Living Economics

Inflation Illusion
Price inflation creates strong illusion of monetary gains that hides the reality of more mundane performance.

47 days (1/25/2010) after its release, Avatar, the sci-fi 3D movie, became America's highest-grossing film of all time. By comparison, this record was not reached until the 286th day for America's next highest grossing movie, Titanic (1997). But adjusted for ticket price inflation using 2010 as the base year, Avatar ranked only 21st, way below the 6th rank of Titanic. The surprising first rank is still occupied by Gone with the Wind, with Star Wars as the close second.

In effect, the 8-fold increase of ticket prices between 1939 (the year Gone with the Wind was first released) and 2010 has dethroned Avatar from any near-term pretension to be America's highest grossing movie of all time.

Looking from current nominal prices, everything denominated in dollars looks rosier and plumper to the beholder. But stripped off the inflation illusion, the reality is much more sobering.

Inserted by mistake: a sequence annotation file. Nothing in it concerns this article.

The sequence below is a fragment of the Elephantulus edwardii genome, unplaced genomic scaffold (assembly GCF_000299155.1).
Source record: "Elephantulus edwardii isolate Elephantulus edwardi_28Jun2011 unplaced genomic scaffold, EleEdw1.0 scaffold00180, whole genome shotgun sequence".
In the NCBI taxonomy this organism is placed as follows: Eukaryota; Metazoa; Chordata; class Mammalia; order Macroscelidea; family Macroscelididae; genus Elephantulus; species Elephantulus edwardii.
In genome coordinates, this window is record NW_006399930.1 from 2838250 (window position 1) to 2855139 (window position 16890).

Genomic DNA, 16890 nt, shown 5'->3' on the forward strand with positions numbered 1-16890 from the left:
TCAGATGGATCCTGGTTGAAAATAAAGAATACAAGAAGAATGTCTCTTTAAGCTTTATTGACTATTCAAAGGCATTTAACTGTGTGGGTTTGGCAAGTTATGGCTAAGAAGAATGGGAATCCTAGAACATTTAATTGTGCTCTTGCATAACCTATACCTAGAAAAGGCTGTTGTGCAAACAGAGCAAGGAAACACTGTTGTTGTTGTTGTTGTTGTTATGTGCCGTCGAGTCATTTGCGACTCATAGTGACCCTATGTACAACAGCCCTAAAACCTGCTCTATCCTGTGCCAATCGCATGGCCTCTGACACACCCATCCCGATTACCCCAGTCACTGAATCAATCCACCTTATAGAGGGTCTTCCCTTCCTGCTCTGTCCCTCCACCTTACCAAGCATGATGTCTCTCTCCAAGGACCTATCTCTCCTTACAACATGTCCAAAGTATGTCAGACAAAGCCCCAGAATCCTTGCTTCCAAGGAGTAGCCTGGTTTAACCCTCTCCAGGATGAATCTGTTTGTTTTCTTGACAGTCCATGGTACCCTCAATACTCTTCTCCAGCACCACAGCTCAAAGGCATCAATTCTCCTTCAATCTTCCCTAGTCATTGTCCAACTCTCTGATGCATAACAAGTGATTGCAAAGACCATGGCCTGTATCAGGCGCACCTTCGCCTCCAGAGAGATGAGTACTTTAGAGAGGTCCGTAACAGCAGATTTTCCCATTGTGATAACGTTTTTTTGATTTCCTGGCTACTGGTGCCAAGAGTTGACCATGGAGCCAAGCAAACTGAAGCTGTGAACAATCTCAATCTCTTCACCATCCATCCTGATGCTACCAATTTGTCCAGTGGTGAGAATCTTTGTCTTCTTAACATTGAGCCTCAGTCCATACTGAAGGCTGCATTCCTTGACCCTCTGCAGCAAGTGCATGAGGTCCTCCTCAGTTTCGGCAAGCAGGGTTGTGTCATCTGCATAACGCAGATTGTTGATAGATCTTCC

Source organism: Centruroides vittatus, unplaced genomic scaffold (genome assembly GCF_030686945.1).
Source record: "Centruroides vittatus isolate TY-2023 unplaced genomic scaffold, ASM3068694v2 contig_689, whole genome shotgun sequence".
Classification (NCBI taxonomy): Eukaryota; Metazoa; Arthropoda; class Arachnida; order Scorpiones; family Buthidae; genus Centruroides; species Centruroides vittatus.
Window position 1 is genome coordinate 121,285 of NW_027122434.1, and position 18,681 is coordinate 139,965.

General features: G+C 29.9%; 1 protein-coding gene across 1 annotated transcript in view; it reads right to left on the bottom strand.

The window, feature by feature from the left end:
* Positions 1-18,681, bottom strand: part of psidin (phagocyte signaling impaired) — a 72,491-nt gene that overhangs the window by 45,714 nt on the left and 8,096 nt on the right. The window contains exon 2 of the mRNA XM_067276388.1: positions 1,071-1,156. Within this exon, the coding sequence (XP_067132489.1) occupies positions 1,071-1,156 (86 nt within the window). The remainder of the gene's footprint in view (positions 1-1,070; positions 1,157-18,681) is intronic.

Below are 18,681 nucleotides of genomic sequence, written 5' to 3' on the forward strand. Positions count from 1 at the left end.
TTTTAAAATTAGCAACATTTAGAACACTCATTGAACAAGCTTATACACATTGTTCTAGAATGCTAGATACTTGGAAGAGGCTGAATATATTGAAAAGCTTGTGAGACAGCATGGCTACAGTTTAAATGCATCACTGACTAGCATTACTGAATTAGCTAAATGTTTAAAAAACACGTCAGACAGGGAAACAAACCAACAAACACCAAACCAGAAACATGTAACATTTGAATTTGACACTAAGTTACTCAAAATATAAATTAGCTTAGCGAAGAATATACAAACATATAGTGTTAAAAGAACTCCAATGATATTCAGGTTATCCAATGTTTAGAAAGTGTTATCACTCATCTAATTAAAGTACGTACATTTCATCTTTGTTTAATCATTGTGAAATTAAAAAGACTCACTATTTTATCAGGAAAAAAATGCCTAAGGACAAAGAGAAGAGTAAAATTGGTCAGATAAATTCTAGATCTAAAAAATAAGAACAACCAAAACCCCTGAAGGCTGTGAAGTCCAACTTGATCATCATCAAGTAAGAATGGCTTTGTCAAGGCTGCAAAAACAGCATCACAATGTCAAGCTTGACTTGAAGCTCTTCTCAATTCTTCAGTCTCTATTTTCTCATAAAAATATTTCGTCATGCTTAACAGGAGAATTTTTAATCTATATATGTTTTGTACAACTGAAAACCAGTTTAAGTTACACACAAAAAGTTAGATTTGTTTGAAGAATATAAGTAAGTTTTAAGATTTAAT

Those who invest in the stock market for the long term would not be amused if they realized that the 27-fold nominal increase in the Dow Jones Industrial Average between the pre-crash 1929 peak and 2009 actually amounts to only a little over 2-fold of real gain over 81 years.

The pre-crash 1929 peak may be the worst time to buy stocks at their highly inflated prices, of course. Over the 30-year period from 1978 to 2008 even after the 2008 meltdown, the real returns to stocks still averaged 4.5% per year. In other words, stocks still top the list of financial investments for their ability to keep up with price inflation.

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